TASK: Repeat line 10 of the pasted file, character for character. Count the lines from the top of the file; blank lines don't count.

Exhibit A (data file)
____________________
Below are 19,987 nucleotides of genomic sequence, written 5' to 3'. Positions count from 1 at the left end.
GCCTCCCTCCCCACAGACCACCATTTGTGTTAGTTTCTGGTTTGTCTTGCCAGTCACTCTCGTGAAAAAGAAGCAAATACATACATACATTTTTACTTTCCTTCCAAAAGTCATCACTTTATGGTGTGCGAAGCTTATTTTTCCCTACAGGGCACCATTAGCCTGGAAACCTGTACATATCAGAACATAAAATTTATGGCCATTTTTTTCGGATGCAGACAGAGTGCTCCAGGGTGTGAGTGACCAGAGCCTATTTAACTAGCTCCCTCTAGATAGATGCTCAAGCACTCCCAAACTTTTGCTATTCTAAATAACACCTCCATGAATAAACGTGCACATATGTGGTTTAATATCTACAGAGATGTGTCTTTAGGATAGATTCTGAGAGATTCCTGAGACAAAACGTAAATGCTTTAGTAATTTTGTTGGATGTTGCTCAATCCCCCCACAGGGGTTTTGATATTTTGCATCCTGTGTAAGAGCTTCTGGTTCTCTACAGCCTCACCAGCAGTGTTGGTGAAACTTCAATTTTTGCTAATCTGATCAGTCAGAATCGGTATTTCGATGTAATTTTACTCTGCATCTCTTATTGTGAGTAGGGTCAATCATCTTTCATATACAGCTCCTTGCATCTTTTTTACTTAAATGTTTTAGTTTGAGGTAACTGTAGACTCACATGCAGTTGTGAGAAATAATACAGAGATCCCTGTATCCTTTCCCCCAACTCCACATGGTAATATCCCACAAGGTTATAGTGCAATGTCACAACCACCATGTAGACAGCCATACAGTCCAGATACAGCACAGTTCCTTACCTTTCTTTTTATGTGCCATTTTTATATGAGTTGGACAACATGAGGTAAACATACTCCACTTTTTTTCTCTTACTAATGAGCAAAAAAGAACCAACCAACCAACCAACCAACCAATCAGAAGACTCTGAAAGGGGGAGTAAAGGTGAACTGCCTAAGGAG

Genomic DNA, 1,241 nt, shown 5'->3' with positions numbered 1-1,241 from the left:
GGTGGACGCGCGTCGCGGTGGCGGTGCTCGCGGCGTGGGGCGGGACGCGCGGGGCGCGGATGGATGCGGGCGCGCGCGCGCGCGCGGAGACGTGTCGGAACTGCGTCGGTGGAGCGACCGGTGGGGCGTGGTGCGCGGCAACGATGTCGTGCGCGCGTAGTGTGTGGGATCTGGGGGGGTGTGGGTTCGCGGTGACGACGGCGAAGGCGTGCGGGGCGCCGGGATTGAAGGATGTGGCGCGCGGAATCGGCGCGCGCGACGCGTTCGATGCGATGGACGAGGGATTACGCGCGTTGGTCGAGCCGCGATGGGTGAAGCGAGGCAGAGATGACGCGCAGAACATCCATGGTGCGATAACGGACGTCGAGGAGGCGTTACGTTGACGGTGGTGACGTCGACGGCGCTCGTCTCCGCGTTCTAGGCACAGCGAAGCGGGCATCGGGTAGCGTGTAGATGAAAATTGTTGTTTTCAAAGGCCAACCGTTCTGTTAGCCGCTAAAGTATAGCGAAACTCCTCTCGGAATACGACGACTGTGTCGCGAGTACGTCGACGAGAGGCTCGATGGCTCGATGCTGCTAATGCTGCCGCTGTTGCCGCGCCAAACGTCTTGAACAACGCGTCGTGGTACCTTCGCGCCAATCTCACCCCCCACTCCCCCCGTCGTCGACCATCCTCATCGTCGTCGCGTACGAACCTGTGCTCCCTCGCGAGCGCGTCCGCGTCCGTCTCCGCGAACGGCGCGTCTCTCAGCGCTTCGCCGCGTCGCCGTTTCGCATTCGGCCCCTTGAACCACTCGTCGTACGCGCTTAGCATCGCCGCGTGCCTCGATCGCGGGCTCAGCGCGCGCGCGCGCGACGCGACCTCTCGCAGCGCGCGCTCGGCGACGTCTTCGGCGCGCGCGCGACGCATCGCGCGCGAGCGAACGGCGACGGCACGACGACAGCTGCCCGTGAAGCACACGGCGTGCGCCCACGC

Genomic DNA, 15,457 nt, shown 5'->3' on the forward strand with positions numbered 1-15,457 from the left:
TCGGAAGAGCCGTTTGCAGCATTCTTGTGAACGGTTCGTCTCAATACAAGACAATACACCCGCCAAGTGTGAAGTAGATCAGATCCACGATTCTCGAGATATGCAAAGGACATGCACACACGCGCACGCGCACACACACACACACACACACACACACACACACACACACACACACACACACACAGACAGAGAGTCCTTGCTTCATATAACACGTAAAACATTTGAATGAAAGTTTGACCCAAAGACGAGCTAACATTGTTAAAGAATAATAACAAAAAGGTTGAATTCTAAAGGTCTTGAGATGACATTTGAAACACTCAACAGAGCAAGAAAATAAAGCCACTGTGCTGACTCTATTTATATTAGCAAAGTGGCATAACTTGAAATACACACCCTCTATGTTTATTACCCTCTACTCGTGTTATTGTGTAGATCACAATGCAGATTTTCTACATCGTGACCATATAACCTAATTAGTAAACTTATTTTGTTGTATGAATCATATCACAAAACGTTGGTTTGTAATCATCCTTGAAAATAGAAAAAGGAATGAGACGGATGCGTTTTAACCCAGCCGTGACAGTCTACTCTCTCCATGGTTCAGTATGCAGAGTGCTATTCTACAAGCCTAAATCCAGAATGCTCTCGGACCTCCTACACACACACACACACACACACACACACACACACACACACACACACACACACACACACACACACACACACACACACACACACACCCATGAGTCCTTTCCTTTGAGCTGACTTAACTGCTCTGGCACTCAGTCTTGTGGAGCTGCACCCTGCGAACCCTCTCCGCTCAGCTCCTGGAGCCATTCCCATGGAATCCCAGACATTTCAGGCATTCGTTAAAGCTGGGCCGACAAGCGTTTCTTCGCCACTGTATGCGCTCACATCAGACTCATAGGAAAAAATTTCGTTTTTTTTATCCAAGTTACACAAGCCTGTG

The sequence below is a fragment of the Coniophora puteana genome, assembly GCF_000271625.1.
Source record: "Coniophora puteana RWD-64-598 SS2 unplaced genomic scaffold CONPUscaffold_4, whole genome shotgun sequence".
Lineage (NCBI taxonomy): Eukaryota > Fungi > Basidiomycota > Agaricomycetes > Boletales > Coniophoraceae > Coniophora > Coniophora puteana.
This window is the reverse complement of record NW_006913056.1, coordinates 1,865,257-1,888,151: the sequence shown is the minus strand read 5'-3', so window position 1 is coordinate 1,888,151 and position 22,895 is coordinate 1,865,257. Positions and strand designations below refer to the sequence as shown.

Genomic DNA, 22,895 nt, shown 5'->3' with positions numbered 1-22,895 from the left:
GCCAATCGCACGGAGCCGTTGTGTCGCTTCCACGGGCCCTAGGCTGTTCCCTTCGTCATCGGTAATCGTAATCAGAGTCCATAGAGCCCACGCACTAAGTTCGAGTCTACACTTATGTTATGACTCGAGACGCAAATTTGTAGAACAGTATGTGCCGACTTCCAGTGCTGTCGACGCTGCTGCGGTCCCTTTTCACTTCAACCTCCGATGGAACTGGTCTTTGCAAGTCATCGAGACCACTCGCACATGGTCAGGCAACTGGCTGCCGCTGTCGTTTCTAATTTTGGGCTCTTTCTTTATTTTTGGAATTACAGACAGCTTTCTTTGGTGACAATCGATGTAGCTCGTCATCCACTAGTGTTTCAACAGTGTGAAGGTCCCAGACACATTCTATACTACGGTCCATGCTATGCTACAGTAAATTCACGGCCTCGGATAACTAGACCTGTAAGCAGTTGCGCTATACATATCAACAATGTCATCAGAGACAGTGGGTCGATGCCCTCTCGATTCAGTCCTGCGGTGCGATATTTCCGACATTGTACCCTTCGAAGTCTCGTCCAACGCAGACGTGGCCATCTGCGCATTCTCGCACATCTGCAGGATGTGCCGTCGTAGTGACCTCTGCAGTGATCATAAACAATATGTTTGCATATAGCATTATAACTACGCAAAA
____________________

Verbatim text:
This window is the reverse complement of record NW_006913056.1, coordinates 1,865,257-1,888,151: the sequence shown is the minus strand read 5'-3', so window position 1 is coordinate 1,888,151 and position 22,895 is coordinate 1,865,257. Positions and strand designations below refer to the sequence as shown.